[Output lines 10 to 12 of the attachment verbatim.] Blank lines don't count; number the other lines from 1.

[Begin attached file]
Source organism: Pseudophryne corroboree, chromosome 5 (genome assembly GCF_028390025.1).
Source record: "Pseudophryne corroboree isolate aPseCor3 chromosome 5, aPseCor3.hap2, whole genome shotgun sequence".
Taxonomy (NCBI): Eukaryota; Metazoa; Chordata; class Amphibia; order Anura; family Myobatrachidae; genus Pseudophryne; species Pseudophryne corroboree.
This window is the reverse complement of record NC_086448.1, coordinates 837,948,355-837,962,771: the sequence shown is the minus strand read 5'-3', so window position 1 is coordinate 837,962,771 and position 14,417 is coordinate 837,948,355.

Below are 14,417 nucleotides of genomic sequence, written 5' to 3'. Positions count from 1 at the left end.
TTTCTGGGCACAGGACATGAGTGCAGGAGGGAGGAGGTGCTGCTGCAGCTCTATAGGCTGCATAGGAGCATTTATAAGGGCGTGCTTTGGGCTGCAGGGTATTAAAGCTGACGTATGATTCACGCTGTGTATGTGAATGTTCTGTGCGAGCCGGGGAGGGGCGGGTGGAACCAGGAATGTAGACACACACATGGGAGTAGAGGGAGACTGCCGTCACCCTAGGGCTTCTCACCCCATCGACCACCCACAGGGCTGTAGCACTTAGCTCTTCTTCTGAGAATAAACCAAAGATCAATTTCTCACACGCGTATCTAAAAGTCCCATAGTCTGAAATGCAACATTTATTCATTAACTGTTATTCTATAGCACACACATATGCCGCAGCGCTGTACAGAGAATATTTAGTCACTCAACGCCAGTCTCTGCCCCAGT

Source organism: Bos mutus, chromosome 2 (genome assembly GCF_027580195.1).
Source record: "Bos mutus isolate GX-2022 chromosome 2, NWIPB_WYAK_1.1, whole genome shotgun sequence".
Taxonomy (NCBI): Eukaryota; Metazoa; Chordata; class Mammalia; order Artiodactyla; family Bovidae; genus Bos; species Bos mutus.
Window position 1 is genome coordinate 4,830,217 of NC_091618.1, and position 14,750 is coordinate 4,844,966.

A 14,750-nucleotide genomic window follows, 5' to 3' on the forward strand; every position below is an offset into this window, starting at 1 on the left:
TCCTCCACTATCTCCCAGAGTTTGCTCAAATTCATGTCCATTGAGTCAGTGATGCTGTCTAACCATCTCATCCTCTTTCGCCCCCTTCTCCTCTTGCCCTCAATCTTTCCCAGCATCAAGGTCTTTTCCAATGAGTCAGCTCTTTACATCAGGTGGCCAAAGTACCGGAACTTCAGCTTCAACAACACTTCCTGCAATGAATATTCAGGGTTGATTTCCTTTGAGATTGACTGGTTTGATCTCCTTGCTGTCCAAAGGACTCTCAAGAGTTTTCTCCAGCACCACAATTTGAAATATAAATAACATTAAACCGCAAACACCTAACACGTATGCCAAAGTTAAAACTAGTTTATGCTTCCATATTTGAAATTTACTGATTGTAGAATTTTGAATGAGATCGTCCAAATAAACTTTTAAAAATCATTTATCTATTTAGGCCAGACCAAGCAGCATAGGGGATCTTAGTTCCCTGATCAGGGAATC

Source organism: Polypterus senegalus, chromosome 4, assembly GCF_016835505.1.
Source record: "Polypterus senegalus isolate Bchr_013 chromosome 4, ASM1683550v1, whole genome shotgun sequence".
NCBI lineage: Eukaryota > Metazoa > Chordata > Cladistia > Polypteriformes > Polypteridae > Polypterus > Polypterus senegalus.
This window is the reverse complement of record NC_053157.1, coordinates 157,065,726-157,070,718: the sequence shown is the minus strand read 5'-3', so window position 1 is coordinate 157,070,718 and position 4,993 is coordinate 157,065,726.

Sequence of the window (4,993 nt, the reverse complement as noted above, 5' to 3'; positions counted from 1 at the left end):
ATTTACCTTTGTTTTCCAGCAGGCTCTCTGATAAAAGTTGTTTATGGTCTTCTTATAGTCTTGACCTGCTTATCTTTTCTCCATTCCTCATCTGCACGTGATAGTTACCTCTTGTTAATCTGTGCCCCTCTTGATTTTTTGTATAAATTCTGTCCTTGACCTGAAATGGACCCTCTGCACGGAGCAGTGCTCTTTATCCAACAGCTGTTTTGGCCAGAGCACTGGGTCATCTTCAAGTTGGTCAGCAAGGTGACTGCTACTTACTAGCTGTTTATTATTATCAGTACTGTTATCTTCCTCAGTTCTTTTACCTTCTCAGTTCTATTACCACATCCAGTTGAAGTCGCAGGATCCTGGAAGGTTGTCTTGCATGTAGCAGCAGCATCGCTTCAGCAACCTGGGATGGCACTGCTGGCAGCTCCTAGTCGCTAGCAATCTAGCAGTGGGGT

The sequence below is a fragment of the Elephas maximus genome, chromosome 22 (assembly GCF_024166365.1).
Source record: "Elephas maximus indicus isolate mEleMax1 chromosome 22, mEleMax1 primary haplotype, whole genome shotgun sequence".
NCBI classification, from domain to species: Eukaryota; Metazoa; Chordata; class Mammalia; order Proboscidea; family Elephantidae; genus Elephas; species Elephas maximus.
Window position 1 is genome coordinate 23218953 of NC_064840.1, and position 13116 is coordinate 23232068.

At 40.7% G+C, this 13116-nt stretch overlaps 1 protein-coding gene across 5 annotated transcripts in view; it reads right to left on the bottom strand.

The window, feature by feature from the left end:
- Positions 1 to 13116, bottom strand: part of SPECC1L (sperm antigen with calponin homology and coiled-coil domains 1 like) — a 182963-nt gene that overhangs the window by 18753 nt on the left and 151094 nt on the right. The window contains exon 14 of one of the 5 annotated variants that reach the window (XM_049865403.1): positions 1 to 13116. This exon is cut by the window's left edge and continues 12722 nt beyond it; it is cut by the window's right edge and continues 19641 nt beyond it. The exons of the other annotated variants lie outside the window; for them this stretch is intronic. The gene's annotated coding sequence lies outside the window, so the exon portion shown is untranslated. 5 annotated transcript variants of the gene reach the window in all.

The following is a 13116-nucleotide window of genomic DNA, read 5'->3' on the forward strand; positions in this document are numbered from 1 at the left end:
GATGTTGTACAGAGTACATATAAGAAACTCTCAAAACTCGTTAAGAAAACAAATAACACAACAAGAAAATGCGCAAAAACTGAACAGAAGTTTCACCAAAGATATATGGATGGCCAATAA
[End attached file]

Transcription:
Window position 1 is genome coordinate 4,830,217 of NC_091618.1, and position 14,750 is coordinate 4,844,966.

A 14,750-nucleotide genomic window follows, 5' to 3' on the forward strand; every position below is an offset into this window, starting at 1 on the left:
TCCTCCACTATCTCCCAGAGTTTGCTCAAATTCATGTCCATTGAGTCAGTGATGCTGTCTAACCATCTCATCCTCTTTCGCCCCCTTCTCCTCTTGCCCTCAATCTTTCCCAGCATCAAGGTCTTTTCCAATGAGTCAGCTCTTTACATCAGGTGGCCAAAGTACCGGAACTTCAGCTTCAACAACACTTCCTGCAATGAATATTCAGGGTTGATTTCCTTTGAGATTGACTGGTTTGATCTCCTTGCTGTCCAAAGGACTCTCAAGAGTTTTCTCCAGCACCACAATTTGAAATATAAATAACATTAAACCGCAAACACCTAACACGTATGCCAAAGTTAAAACTAGTTTATGCTTCCATATTTGAAATTTACTGATTGTAGAATTTTGAATGAGATCGTCCAAATAAACTTTTAAAAATCATTTATCTATTTAGGCCAGACCAAGCAGCATAGGGGATCTTAGTTCCCTGATCAGGGAATC